Since the Great War, parts one and two, national identity has been deliberately torn down and diminished due to the trauma of the wars. In the same way, religious identity had been at the back of the reformation wars. Society, since that time, has esteemed and cultivated personal individual identities and sought to organise itself in this way. This is the prism we find ourselves in today; the matrix in which we are born, that prison of our minds without walls, and through it, we sensate all things. This process has evacuated many of our fellowships of a sense of both purpose and ambition, but also gives us the opportunity to recapture a purely ‘religious’ identity in Christ, couched in terms the liberal progressive world can not easily resist because it can be framed in terms of ‘my personal truth.’ This identity will be greatly bolstered, strengthened, and invigorated if it is, once again, inspired by the stories of the martyrs and confessors.
Christians, particularly of the catholic churches, may instantly think to themselves they have these stories, I would agree they certainly have an awareness of them, but how is it I find these Churches the timidest? I think it is because of the following:
a) The way these stories are told – that is uninspiring retelling of histories, with a hint of this kind of thing happening then and not now, with little to no hint of copying them.
b) It is the confessors and martyrs of old – not of today.
We need to change both of these things! When we tell the stories of the confessors and martyrs of old, we must tell them with vivid colours, animation, and romantic involvement that engages the hearers in their passions. We must do the same when we tell the stories of modern confessors and martyrs, but especially the ones that are happening in real time, as in, with confessors still alive today or martyrdoms that are happening now. This must be joined instantly with a call to solidarity with the persecuted Church, a call to unite with them, to organise, to train, to mobilise, and to resist their persecutors in every way we can – given our skills abilities and resources.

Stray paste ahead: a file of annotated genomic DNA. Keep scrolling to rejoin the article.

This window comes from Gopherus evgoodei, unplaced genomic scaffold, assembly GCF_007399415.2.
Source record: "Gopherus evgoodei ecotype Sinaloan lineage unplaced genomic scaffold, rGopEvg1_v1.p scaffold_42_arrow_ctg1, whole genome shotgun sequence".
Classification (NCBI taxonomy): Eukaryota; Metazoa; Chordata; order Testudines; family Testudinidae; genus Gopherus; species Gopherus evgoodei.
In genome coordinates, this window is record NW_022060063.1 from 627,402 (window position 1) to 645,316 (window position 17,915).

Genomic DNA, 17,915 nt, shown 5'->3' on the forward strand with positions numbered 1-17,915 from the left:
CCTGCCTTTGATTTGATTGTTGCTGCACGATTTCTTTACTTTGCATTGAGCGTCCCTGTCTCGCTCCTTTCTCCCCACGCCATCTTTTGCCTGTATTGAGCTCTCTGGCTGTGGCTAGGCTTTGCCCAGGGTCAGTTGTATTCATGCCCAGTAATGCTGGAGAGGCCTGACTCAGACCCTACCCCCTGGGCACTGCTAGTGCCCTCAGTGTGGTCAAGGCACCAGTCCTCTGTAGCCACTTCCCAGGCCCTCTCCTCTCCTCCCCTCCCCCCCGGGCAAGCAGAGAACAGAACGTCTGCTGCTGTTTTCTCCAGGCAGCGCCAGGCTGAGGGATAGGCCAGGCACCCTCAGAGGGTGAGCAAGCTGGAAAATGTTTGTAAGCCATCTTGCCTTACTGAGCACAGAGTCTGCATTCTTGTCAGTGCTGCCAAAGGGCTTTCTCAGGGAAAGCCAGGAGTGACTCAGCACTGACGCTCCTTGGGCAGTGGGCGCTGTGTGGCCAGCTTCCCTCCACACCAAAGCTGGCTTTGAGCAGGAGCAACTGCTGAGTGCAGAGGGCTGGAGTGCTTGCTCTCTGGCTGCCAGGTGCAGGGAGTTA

I would encourage you who read this to look at this website to find examples of confessors of the faith: Cases – Christian Concern in the UK. Consider how sad it is that the whole Church is not united in solidarity around these people and their suffering. Now imagine how the world would be challenged if we did unite in solidarity! Imagine if, instead, of resigning ourselves to the misquoted and misapplied mantra ‘Jesus promised we would be persecuted,’ we took seriously the injunction of Proverbs 24:11 which says, ‘Rescue those being taken off to death, and save those stumbling toward slaughter.’ Imagine if we truly saw ourselves as ‘one body’ and then, when one part of the body is suffering, all the parts suffer with it. Indeed, we are to serve one another in love and rally in word, thought, and action, to wherever Christians are suffering. We need to rediscover the ‘cult of the martyrs’ to celebrate these champions, to esteem them, to talk of them often, and with romantic emotion.
This will communicate values such as courage, a willingness, nay even a desire, to suffer for the cause of Christ, to let go of our attachments to this world, meet hardship with valour, difficulties with resolve, and pursuance of the way of our Lord. Don’t just tell the stories of the martyrs and confessors of yesterday; talk of the ones that are happening now – and do not talk about them with dry academic clarity, but with passion, involvement, and awe – calling the faithful to both imitate their virtues and organise in solidarity with them!